I am sitting in the shade, a disturbed lot speckled with sunflower and gopher apple before me. Gulf fritillaries flutter from plant to plant, spreading their wings to reveal a burst of orange patterned with black lines and white spots. At first, the lot appears to be a mere gap between houses, perhaps the future site of a three-story Florida dream home. Rather, it is the many basement-only homes of the street’s hard-shelled, grim-faced, reptilian neighbors—the gopher tortoise. They keep to themselves, scurrying into their burrows at the slightest sign of approaching danger. I observe as a tortoise, minding his own business, is rudely assaulted by one of his neighbors. As he quietly chews on a sunflower leaf, the offending tortoise sneaks up from behind and, with his leathery lips, gives his peaceful neighbor a jerk by the front edge of his shell. The two then engage in an intense staring contest, raised on their front legs with heads tucked into their shells in an intimidating manner. Finally, the tortoise that started it all just walks away. They continue to feed peacefully as if nothing has happened. The moral of this story: violence is not the answer.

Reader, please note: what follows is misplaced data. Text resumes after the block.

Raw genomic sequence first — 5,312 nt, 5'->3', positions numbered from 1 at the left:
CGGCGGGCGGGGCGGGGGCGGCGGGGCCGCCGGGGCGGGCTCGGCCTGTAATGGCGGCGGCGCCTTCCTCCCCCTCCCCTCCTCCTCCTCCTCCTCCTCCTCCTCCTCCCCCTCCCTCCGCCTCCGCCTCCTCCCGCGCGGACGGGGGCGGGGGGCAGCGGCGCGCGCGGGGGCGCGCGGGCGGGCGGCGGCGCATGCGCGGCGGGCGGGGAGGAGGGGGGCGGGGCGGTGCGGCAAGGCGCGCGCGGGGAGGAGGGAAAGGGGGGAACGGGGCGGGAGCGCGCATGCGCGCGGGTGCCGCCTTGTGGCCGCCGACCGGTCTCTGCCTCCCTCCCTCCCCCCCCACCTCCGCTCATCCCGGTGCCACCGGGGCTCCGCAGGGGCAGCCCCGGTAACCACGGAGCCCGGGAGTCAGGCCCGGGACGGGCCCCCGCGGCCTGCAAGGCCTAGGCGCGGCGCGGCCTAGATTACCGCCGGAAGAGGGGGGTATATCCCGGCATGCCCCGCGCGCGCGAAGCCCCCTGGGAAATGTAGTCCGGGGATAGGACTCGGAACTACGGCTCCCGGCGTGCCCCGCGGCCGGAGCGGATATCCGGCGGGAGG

Hey, this isn’t about birds! Actually, this is more about the bigger picture. In our birding, we find ourselves surrounded by many other facets of nature. And all these facets have a tightly interwoven ecology. Consider the burrow of a gopher tortoise. Many species take advantage of abandoned burrows-including Burrowing Owls. The Florida mouse, Florida pine snake, and Florida gopher frog are all intimately associated with the burrows for various reasons including escape from adverse weather conditions, predators, or to raise young.* Consider how desecration of gopher tortoise habitat would affect any one of these species, many of which receive some kind of protection by Florida state law. The gopher tortoise itself is listed as a species of special concern in Florida.
Many young birders hold an interest in herps, insects, or mammals. This is an invitation for young birders to share their experiences outside the realm of birding and how these experiences have in fact helped them understand birdlife better. I encourage you to look for the interconnectedness of all things in your birding adventures, for there are many.
*Franz, Richard. "THE FLORIDA GOPHER FROG AND THE FLORIDA PINE SNAKE." 1986. 17 Mar 2009 <http://www.gophertortoisecouncil.org/dox/Franz_84.pdf>.